Interview With Bob Boardman
By L. Neil Smith
Exclusive to The Libertarian Enterprise
Robert B. Boardman, frequent and welcome contributor to this publication, is the author of Savior of Fire, an uncompromisingly libertarian SF novel that shows what happens to a free society when it embraces (or is embraced by) government. The book fell into my hands a couple of years ago, after which Bob and I had many conversations about the future of liberty in America. He's visited us on three occasions. Last December, while we were at the High Plains Shooting Range near Greeley, I got Bob to sit still long enough for this interview ...
SMITH: I've said that, for today's liberals, reading Savior of Fire must be like biting into a marshmallow and finding a rock. What moved you to write it?
BOARDMAN: Richard Nixon, the first Republican to show me that our problems aren't solely the fault of Democrats. The events of that time I remember with the most pain were wage-price controls and government reaction to the oil embargo. I realized then that Republicans can't be trusted to honor individual rights -- not even economic ones -- if they find those rights inconvenient for the government. At the time, I lived in Oakland, California, where gas lines -- caused by government -- were very long. So I had plenty of free time to write about the liberties we had lost, and the result was the first draft of Savior of Fire.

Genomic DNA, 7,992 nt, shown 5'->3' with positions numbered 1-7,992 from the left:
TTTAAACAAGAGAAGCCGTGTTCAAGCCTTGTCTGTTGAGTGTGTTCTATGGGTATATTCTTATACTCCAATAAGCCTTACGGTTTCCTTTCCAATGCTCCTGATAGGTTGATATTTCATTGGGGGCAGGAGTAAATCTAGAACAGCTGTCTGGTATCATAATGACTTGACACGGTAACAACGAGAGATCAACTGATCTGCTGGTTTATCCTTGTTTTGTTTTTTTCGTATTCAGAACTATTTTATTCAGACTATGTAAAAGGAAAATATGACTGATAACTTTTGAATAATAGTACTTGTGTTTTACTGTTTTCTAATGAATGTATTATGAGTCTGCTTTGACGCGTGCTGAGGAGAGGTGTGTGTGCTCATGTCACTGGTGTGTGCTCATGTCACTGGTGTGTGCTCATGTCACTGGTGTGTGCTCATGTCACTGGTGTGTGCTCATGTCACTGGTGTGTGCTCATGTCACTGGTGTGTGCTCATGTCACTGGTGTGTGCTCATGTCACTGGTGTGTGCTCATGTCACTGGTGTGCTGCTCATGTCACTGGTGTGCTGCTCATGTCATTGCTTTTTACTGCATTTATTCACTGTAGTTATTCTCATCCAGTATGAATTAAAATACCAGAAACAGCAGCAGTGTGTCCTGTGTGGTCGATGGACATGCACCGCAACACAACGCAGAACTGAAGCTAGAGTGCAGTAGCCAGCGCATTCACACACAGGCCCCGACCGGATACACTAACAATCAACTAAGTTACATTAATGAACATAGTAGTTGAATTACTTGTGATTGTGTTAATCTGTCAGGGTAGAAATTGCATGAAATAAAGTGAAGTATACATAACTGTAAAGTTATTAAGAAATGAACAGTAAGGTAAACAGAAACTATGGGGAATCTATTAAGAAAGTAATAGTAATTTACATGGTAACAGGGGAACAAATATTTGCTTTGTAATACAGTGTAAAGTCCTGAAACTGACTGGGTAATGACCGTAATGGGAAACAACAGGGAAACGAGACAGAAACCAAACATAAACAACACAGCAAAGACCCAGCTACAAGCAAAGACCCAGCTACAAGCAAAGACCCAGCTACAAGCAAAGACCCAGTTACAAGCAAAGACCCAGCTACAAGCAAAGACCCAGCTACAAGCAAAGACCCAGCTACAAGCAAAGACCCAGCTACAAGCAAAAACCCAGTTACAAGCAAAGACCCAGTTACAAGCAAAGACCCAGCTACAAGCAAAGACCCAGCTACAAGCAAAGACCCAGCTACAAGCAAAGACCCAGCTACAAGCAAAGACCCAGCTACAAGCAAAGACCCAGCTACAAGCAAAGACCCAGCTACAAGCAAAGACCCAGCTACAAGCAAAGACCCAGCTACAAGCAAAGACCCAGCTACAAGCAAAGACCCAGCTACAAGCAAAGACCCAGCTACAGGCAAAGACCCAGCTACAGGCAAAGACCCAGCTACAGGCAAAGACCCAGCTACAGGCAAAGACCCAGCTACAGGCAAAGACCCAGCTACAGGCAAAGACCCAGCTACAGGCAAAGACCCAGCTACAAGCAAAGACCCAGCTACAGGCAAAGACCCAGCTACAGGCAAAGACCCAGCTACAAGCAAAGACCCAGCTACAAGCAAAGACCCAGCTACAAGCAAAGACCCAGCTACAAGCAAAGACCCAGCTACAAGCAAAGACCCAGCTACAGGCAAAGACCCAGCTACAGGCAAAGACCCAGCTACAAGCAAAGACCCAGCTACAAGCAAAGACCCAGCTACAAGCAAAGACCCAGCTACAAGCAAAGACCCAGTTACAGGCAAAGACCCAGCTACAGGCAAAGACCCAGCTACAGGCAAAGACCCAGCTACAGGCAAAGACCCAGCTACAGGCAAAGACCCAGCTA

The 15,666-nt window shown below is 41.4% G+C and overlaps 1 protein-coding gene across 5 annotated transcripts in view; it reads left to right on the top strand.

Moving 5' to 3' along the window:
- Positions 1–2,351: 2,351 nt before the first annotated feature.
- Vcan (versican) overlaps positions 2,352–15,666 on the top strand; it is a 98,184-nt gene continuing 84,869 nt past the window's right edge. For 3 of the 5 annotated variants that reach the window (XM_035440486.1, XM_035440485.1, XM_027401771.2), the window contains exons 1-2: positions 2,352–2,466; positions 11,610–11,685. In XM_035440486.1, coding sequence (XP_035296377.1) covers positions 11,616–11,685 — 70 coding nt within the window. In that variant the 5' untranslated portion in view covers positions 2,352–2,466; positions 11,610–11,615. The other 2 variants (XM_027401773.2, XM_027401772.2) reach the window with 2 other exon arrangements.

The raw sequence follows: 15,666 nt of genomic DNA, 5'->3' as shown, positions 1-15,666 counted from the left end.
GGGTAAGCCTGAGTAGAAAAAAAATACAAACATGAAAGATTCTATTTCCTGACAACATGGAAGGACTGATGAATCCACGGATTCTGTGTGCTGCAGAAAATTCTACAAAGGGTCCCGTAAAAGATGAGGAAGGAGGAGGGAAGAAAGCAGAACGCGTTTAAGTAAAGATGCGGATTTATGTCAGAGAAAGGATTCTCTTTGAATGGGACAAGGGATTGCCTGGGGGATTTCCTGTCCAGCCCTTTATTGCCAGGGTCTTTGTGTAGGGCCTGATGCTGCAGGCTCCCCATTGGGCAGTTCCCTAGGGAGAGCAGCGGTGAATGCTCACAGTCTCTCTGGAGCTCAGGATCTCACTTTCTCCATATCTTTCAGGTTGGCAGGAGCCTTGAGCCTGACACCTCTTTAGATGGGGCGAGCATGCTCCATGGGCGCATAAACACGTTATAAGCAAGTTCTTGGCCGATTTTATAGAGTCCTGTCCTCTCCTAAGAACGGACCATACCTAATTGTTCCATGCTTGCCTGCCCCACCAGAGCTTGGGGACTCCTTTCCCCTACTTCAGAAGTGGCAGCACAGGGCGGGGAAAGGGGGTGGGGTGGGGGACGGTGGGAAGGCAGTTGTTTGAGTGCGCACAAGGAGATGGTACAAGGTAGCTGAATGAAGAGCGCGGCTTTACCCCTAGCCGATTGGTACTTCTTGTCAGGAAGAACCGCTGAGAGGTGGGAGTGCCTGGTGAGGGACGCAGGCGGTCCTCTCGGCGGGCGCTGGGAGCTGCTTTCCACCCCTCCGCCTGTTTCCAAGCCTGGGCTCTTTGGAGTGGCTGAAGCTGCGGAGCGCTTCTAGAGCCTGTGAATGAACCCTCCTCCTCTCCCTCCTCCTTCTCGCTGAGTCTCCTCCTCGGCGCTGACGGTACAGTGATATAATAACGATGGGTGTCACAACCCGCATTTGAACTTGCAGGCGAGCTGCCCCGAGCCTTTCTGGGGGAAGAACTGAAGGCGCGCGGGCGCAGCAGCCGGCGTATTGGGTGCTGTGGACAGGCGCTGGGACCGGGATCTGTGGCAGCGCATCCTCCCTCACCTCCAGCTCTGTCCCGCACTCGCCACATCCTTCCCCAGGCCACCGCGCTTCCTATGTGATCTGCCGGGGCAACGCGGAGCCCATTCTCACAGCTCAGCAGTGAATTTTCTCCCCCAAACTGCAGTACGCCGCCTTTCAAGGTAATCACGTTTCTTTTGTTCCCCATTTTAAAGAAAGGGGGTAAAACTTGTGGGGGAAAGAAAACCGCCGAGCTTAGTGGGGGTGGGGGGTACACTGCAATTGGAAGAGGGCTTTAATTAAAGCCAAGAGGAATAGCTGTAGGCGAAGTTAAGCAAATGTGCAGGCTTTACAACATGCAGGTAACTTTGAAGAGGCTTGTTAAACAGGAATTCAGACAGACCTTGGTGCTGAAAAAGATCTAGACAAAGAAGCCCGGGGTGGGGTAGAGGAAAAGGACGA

SMITH: You wrote it when?
SMITH: And it was published in ...
BOARDMAN: 1991. I have my quota of rejection forms. More to the point, I did a lot of moving around in subsequent years. In 1975, I was working for a government-regulated company and the frustration was making me look around. I ended up moving to Oregon, then Alaska, then back to northern California, then to Southern California, then Texas. The manuscript followed me around, but kept getting buried deeper and deeper as I concentrated on making a living. By the time I was settled in Texas, Reagan was President and the future looked good. And I'd landed a job so challenging and time-consuming that I didn't even see the manuscript again until I moved to Florida in 1990.
SMITH: What took you to Florida?
BOARDMAN: The space program. You know the human mind has an infinite capacity to contain contradictions. Although I'd been a libertarian since the early 70s. I still believed the government could conduct a useful space enterprise. When rumors went around that Mission Control was moving to Florida, I decided to get there first.
SMITH: But you learned your lesson.
BOARDMAN: Yes. NASA impedes progress in space the same way the Postal Service impedes mail delivery: by using the force of law to prevent competition. But a small miracle happened as soon as I got to Florida: someone invited me to a party, where I met the president of a small publishing company. And that's how Savior of Fire got into print. It was one of the happiest moments of my life, and it inspired me to write another novel, The Trashers.
SMITH: A sequel?